With the help of the National Multiple Sclerosis Society, Dr. Alex Rauscher is finding ways to use magnetic resonance imaging (MRI) to measure injury to the brain caused by multiple sclerosis (MS) and, by extension, to quantify how prescribed therapies can prevent or slow damage.

MRI is routinely used as a clinical tool to help diagnose MS; it’s also regularly used for research, such as for testing new drugs in clinical trials. Dr. Rauscher, in collaboration with researchers at the UBC MRI Research Centre, Dr. Anthony Traboulsee and the UBC Hospital MS Clinic and Research Group at the Djavad Mowafaghian Centre for Brain Health, intends to look at the phase aspect of the MRI signal and its role in measuring damage to injured brain tissue.

“The MRI signal is like a lighthouse beam, in that is has a brightness, or intensity, and a direction, which is what we refer to as the ‘phase,’” says Dr. Rauscher, who holds a Canada Research Chair in Developmental Neuroimaging. “Usually, MRI scans primarily use intensity to create images, but we’ve found that the phase can inform a lot of how we perceive injury to the brain as a result of MS.”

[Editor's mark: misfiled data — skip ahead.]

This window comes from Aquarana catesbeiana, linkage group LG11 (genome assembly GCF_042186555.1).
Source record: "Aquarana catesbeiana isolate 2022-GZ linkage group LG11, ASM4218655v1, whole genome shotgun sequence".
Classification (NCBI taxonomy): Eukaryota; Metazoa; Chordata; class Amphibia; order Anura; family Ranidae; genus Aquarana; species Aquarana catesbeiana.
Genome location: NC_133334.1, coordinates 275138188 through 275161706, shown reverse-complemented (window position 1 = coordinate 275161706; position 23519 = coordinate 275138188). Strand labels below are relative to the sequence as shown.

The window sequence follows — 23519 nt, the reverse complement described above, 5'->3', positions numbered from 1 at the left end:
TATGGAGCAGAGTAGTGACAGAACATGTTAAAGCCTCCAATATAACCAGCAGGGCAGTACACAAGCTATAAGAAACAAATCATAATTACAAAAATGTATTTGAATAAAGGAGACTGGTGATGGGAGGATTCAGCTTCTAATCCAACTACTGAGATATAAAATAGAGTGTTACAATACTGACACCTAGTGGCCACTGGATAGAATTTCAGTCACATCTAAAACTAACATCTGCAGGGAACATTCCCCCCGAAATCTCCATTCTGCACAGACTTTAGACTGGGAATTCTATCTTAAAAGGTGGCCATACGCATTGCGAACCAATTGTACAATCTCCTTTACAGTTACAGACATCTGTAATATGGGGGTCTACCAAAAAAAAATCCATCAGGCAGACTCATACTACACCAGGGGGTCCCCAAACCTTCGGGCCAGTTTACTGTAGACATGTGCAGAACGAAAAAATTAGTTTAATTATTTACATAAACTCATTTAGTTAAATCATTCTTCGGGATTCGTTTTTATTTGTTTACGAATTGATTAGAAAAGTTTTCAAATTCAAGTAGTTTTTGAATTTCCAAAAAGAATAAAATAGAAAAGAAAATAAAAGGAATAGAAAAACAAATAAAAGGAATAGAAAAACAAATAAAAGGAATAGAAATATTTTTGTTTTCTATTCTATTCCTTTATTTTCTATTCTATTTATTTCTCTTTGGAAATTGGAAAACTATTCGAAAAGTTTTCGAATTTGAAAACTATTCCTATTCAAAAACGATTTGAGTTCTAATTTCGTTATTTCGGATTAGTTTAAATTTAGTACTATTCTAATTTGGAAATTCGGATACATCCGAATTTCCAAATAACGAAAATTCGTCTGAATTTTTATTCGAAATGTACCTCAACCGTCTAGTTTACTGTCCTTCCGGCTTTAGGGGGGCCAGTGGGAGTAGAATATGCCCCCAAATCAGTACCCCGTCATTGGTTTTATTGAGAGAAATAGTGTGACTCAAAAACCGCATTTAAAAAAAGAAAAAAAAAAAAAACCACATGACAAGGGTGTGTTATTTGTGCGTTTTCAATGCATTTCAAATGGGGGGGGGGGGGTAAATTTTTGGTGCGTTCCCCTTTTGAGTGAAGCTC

“Our goal for this project is to figure out how to make use of phase in a way that improves MS diagnosis and treatment,” says Dr. Rauscher.

In order to diagnose MS, a person will receive several different MRI scans, and the images taken together are what enable physicians to confirm a diagnosis. Dr. Rauscher and his team of MRI scientists have developed several different applications to enhance the functionality of MRI, so that it is a more powerful diagnostic and research tool.

“Once we are able to measure damage, we will also be able to measure how new treatments prevent damage,” says Dr. Rauscher. “The more precisely we can measure how a drug prevents damage, the quicker we can evaluate whether a new drug is useful or not. With our imaging technique, we hope to be able to find better treatments quicker and at less cost than we have in the past.”